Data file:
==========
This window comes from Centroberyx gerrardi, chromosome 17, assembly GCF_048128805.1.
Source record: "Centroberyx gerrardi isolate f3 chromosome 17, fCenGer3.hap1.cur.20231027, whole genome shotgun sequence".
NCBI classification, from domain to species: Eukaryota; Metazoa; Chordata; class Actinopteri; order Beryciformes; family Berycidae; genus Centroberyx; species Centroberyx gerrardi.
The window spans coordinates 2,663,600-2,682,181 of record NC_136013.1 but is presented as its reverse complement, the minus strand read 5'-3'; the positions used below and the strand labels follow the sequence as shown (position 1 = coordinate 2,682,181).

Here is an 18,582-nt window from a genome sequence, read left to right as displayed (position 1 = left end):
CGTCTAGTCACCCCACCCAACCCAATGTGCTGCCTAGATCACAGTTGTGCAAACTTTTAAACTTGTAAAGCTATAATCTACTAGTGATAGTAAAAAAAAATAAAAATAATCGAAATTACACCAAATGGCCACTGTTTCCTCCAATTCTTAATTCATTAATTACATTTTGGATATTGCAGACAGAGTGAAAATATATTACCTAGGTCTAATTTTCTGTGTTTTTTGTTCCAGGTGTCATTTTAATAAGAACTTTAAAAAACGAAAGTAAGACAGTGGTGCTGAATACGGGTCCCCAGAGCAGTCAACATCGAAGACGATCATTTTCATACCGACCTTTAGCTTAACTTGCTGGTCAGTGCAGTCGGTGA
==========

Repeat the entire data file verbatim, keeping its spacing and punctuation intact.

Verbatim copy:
This window comes from Centroberyx gerrardi, chromosome 17, assembly GCF_048128805.1.
Source record: "Centroberyx gerrardi isolate f3 chromosome 17, fCenGer3.hap1.cur.20231027, whole genome shotgun sequence".
NCBI classification, from domain to species: Eukaryota; Metazoa; Chordata; class Actinopteri; order Beryciformes; family Berycidae; genus Centroberyx; species Centroberyx gerrardi.
The window spans coordinates 2,663,600-2,682,181 of record NC_136013.1 but is presented as its reverse complement, the minus strand read 5'-3'; the positions used below and the strand labels follow the sequence as shown (position 1 = coordinate 2,682,181).

Here is an 18,582-nt window from a genome sequence, read left to right as displayed (position 1 = left end):
CGTCTAGTCACCCCACCCAACCCAATGTGCTGCCTAGATCACAGTTGTGCAAACTTTTAAACTTGTAAAGCTATAATCTACTAGTGATAGTAAAAAAAAATAAAAATAATCGAAATTACACCAAATGGCCACTGTTTCCTCCAATTCTTAATTCATTAATTACATTTTGGATATTGCAGACAGAGTGAAAATATATTACCTAGGTCTAATTTTCTGTGTTTTTTGTTCCAGGTGTCATTTTAATAAGAACTTTAAAAAACGAAAGTAAGACAGTGGTGCTGAATACGGGTCCCCAGAGCAGTCAACATCGAAGACGATCATTTTCATACCGACCTTTAGCTTAACTTGCTGGTCAGTGCAGTCGGTGA